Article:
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Opinion In a race with Russia, our torpedoes are tortoises

The Russian submarine Dmitry Donskoy, the largest in active service, arrives at the Kronstadt naval base outside St. Petersburg last year. (OLGA MALTSEVA)

In his Dec. 28 letter, "Another Russian submarine surprise?," Norman Polmar discussed continual Russian submarine development compared with the United States initiating "a new submarine design every decade or two." Just as big a surprise to most Americans should be how far ahead of the United States Russia has been in torpedo development. The Russian VA-111 Shkval torpedo uses supercavitation (creation of an envelope of air around the torpedo, enabling the weapon to travel 200 knots). It was created more than 20 years ago, and a version now under development may reach 300 knots. The current U.S. Mark 48 torpedo travels 55 knots. We have an experimental supercavitation torpedo under development but are far behind the Russians who pioneered this technology.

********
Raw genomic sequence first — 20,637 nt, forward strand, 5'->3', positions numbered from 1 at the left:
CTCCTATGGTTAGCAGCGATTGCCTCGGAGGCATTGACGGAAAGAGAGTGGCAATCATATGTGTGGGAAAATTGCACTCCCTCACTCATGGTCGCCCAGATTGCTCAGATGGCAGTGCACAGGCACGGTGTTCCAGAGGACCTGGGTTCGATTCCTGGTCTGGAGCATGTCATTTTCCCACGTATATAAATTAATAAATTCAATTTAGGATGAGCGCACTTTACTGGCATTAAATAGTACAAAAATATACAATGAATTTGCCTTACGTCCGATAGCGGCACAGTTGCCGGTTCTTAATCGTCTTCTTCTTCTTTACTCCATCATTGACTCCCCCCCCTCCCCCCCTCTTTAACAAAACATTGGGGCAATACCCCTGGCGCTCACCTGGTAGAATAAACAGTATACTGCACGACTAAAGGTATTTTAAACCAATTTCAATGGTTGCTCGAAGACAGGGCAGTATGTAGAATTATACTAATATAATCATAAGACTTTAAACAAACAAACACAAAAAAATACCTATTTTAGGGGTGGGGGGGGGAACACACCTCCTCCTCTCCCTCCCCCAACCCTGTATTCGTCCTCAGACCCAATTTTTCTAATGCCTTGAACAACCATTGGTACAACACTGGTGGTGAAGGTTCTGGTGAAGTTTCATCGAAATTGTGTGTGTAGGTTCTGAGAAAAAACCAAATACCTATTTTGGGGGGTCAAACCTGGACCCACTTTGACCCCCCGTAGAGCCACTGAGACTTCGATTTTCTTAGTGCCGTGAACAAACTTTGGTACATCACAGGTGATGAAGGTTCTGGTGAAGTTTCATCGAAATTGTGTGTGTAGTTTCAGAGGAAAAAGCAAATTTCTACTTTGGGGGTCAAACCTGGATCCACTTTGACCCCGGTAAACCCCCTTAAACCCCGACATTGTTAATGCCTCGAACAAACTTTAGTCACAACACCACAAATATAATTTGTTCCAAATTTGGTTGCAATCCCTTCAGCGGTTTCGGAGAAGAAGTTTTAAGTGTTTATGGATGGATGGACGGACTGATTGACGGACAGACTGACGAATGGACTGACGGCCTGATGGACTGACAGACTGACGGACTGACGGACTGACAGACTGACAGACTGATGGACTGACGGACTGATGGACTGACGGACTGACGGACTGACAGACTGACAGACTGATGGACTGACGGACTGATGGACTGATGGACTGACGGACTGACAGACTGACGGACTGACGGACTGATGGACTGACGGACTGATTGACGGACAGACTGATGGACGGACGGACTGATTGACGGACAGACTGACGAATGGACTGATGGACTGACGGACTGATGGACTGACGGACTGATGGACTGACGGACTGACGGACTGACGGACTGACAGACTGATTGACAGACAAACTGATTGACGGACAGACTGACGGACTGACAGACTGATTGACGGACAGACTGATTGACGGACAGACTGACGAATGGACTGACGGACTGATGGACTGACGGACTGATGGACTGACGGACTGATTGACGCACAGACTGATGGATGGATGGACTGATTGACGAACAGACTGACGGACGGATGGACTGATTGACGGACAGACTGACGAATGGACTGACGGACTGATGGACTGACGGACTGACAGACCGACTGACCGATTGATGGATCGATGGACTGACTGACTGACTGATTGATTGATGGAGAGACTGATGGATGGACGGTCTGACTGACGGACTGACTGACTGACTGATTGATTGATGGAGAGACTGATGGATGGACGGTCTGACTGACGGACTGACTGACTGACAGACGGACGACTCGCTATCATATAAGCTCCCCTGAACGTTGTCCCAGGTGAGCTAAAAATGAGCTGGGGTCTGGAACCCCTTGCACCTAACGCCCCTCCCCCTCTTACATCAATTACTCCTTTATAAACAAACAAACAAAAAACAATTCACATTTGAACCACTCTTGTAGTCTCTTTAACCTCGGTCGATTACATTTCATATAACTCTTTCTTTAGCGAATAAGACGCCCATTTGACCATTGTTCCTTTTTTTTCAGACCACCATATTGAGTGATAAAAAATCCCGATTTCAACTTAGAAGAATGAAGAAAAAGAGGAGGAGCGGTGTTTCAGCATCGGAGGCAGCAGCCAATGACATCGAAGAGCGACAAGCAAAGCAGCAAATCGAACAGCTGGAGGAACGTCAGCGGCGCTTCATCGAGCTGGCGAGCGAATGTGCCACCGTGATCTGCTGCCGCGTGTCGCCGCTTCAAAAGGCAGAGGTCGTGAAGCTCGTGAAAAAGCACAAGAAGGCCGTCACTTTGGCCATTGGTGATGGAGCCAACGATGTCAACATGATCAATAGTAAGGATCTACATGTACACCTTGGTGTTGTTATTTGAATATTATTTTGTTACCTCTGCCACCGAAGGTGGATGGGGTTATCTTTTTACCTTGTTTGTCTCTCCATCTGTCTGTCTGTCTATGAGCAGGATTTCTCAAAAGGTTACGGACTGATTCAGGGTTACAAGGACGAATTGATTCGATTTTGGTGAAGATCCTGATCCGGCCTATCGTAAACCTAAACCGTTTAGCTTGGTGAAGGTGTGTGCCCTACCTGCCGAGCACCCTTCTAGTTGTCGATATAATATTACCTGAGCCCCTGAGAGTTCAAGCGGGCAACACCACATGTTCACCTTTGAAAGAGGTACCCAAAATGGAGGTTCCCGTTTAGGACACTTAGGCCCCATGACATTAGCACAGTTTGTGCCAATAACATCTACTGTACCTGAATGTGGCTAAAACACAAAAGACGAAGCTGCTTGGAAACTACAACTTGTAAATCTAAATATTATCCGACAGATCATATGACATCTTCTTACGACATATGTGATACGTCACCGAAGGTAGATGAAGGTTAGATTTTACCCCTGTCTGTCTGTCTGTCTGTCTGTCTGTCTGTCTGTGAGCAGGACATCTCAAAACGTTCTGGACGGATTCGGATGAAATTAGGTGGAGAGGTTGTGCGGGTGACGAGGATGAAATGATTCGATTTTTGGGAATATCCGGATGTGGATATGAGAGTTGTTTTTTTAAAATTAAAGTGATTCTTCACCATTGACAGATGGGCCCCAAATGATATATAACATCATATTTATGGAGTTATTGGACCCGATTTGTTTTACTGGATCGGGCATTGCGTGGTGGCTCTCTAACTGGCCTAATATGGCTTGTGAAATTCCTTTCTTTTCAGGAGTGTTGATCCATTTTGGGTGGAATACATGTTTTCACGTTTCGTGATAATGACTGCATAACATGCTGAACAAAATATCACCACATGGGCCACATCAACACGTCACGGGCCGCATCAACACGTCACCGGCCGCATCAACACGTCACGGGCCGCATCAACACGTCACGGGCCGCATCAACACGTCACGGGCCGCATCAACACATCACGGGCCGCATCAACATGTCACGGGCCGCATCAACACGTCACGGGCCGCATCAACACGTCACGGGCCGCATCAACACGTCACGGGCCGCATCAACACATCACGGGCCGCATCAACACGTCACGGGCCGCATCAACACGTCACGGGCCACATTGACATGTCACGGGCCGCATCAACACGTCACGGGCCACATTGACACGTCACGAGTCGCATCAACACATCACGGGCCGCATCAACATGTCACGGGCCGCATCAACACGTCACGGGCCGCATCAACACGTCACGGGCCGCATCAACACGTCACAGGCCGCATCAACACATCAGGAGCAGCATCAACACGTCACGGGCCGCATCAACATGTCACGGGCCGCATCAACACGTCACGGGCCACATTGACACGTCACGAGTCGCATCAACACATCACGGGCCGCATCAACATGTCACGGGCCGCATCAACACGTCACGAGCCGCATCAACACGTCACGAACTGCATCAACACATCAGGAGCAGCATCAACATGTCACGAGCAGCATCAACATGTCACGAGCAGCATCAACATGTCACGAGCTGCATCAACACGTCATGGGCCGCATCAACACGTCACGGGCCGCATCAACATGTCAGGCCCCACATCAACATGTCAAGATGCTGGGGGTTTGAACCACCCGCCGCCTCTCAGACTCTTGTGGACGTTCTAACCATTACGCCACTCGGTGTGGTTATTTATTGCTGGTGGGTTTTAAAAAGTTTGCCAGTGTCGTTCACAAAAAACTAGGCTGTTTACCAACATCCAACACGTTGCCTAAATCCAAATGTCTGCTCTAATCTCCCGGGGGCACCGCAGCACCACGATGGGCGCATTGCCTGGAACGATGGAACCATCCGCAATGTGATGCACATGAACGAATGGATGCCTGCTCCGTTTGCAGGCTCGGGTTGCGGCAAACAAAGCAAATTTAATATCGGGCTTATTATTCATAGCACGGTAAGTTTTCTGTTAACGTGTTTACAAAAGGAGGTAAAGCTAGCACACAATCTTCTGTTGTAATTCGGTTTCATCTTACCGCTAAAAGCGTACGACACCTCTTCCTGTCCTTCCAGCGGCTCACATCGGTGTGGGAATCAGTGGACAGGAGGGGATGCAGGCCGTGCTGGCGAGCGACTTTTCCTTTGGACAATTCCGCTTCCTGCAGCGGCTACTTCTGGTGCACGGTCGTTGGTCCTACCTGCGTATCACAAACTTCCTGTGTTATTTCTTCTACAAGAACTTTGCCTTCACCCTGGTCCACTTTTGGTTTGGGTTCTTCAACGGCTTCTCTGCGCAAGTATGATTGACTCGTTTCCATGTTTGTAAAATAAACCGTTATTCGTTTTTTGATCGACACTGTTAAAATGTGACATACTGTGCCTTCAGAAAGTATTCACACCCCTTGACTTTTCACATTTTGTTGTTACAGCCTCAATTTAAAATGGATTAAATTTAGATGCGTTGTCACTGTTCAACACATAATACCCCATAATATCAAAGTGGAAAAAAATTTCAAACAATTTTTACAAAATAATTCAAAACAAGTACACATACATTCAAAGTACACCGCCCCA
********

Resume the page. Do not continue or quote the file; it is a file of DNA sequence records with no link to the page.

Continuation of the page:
Surprises won't be coming from only Russia. China, which has never been a sea power, is well on its way to becoming one: There are indications that China is developing a supercavitation submarine that could hit speeds far in excess of what our or any other subs can do. The present U.S. situation has some things in common with the beginning of World War II, when our torpedoes were probably the worst in the world and our subs were nothing compared with those of Japan and Germany.

Peter I. Hartsock, Laytonsville